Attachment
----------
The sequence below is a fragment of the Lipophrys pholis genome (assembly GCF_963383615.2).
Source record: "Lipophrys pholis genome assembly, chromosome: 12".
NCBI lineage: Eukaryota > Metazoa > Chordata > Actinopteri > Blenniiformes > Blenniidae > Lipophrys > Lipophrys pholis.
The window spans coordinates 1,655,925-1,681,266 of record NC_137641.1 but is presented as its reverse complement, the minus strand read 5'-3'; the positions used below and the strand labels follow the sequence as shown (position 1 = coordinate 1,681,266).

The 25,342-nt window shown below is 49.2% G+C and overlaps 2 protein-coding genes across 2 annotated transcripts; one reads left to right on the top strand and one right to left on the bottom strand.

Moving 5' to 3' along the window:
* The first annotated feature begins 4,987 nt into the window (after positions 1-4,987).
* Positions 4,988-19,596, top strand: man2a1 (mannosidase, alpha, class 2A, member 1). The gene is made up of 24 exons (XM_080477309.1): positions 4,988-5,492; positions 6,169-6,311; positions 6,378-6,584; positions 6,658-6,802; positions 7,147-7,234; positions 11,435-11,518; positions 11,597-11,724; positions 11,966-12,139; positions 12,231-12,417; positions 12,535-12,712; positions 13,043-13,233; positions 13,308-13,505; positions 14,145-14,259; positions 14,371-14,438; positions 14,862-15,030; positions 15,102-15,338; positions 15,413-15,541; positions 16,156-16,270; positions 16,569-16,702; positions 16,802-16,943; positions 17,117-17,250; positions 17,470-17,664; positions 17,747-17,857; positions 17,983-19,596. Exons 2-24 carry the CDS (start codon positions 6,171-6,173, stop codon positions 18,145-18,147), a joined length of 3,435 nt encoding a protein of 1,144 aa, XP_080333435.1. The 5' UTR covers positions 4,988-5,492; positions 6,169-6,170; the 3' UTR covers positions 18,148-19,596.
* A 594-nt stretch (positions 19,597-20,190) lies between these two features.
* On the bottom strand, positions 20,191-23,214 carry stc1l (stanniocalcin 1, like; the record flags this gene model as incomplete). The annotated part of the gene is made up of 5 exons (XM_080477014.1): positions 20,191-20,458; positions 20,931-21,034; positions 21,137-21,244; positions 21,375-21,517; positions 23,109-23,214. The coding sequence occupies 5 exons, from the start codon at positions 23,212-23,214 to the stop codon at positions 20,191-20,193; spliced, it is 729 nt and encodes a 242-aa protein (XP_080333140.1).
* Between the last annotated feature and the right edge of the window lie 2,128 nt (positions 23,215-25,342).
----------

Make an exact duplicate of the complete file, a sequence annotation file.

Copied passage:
The sequence below is a fragment of the Lipophrys pholis genome (assembly GCF_963383615.2).
Source record: "Lipophrys pholis genome assembly, chromosome: 12".
NCBI lineage: Eukaryota > Metazoa > Chordata > Actinopteri > Blenniiformes > Blenniidae > Lipophrys > Lipophrys pholis.
The window spans coordinates 1,655,925-1,681,266 of record NC_137641.1 but is presented as its reverse complement, the minus strand read 5'-3'; the positions used below and the strand labels follow the sequence as shown (position 1 = coordinate 1,681,266).

The 25,342-nt window shown below is 49.2% G+C and overlaps 2 protein-coding genes across 2 annotated transcripts; one reads left to right on the top strand and one right to left on the bottom strand.

Moving 5' to 3' along the window:
* The first annotated feature begins 4,987 nt into the window (after positions 1-4,987).
* Positions 4,988-19,596, top strand: man2a1 (mannosidase, alpha, class 2A, member 1). The gene is made up of 24 exons (XM_080477309.1): positions 4,988-5,492; positions 6,169-6,311; positions 6,378-6,584; positions 6,658-6,802; positions 7,147-7,234; positions 11,435-11,518; positions 11,597-11,724; positions 11,966-12,139; positions 12,231-12,417; positions 12,535-12,712; positions 13,043-13,233; positions 13,308-13,505; positions 14,145-14,259; positions 14,371-14,438; positions 14,862-15,030; positions 15,102-15,338; positions 15,413-15,541; positions 16,156-16,270; positions 16,569-16,702; positions 16,802-16,943; positions 17,117-17,250; positions 17,470-17,664; positions 17,747-17,857; positions 17,983-19,596. Exons 2-24 carry the CDS (start codon positions 6,171-6,173, stop codon positions 18,145-18,147), a joined length of 3,435 nt encoding a protein of 1,144 aa, XP_080333435.1. The 5' UTR covers positions 4,988-5,492; positions 6,169-6,170; the 3' UTR covers positions 18,148-19,596.
* A 594-nt stretch (positions 19,597-20,190) lies between these two features.
* On the bottom strand, positions 20,191-23,214 carry stc1l (stanniocalcin 1, like; the record flags this gene model as incomplete). The annotated part of the gene is made up of 5 exons (XM_080477014.1): positions 20,191-20,458; positions 20,931-21,034; positions 21,137-21,244; positions 21,375-21,517; positions 23,109-23,214. The coding sequence occupies 5 exons, from the start codon at positions 23,212-23,214 to the stop codon at positions 20,191-20,193; spliced, it is 729 nt and encodes a 242-aa protein (XP_080333140.1).
* Between the last annotated feature and the right edge of the window lie 2,128 nt (positions 23,215-25,342).